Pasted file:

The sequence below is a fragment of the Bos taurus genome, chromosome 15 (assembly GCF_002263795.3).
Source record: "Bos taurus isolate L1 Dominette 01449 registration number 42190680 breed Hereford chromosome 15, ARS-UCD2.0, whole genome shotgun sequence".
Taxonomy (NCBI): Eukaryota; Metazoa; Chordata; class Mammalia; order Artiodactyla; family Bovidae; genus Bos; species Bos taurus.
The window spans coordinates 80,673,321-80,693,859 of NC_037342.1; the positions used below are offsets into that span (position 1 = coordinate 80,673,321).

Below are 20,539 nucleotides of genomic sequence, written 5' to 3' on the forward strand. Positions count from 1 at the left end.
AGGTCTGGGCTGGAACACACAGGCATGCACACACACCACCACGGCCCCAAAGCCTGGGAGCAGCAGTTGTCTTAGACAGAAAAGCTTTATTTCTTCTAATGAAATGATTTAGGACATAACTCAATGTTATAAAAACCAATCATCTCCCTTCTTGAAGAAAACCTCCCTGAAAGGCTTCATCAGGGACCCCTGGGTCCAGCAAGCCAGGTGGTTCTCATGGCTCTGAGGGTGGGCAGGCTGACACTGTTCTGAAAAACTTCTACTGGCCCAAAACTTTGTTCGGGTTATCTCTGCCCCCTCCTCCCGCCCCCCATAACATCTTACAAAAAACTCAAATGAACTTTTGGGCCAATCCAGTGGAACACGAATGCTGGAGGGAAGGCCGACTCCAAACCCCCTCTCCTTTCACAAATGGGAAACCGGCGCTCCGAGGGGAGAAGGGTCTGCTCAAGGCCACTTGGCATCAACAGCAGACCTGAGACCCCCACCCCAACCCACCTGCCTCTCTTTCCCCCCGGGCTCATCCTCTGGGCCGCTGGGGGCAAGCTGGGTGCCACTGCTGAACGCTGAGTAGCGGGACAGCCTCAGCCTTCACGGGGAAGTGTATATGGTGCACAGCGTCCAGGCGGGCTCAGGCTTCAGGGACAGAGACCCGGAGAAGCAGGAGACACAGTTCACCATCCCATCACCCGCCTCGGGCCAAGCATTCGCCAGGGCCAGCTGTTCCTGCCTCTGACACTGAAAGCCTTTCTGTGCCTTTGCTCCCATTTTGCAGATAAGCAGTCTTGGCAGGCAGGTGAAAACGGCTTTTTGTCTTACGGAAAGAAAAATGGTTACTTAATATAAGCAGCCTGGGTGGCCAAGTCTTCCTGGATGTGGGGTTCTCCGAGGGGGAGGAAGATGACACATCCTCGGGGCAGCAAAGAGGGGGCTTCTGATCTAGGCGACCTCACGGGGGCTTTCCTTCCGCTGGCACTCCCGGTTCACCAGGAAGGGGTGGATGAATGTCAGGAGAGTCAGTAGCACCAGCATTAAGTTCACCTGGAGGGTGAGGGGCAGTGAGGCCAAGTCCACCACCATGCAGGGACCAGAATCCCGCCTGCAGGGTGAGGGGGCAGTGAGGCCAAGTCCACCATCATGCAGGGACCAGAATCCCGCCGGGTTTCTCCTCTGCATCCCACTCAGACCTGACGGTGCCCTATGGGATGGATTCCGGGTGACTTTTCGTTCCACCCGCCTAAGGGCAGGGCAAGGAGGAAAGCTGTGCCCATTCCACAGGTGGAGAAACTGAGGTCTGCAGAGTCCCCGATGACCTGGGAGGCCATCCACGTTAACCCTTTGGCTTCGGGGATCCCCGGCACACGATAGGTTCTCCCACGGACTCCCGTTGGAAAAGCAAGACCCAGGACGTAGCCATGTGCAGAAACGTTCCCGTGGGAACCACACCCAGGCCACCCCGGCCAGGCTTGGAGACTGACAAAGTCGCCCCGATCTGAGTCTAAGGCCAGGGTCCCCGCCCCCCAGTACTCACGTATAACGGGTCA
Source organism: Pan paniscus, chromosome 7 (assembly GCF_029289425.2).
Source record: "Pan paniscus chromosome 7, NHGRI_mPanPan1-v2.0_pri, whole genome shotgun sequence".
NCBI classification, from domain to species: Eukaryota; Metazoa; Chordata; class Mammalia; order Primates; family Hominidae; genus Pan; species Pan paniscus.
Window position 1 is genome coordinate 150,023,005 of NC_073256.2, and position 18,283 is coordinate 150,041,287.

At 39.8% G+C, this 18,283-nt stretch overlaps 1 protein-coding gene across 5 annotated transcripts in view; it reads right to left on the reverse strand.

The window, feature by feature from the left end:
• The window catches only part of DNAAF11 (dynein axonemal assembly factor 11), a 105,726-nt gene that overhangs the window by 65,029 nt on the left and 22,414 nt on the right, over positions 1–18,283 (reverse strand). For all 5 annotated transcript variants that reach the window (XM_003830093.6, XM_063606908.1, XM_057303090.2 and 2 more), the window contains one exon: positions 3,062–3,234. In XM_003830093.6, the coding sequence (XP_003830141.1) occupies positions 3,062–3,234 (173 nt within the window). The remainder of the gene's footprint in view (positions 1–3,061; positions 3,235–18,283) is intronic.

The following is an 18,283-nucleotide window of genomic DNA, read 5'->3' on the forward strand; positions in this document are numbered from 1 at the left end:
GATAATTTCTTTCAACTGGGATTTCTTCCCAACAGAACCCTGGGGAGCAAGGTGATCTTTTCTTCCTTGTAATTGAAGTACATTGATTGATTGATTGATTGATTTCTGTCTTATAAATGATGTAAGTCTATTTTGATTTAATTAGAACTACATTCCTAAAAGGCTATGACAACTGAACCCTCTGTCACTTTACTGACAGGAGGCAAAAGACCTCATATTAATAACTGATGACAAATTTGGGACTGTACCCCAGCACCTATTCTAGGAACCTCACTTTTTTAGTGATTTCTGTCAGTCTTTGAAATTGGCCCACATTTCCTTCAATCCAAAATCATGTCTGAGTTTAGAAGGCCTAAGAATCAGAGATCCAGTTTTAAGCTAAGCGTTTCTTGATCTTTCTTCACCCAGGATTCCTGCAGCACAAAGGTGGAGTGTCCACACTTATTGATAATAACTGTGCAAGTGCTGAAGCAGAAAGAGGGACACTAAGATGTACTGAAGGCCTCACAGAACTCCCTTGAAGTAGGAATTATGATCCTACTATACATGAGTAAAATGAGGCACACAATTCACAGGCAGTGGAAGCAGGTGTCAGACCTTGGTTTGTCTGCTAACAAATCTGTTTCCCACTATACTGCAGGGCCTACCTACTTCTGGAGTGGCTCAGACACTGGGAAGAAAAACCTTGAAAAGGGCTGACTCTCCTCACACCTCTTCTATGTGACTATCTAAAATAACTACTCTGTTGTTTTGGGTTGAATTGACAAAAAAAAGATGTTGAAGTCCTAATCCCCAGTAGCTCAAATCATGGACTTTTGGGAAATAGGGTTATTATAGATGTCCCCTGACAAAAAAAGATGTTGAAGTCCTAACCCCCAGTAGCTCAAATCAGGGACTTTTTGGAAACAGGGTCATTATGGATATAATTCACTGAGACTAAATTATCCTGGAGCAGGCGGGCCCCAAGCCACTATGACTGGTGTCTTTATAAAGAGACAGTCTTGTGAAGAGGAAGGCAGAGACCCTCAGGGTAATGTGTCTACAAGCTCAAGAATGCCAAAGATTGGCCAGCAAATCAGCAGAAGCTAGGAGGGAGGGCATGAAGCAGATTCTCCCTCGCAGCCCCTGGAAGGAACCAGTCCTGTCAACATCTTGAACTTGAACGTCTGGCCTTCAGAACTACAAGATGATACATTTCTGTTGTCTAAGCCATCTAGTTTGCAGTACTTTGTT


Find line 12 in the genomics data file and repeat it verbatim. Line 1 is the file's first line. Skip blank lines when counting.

The window, feature by feature from the left end: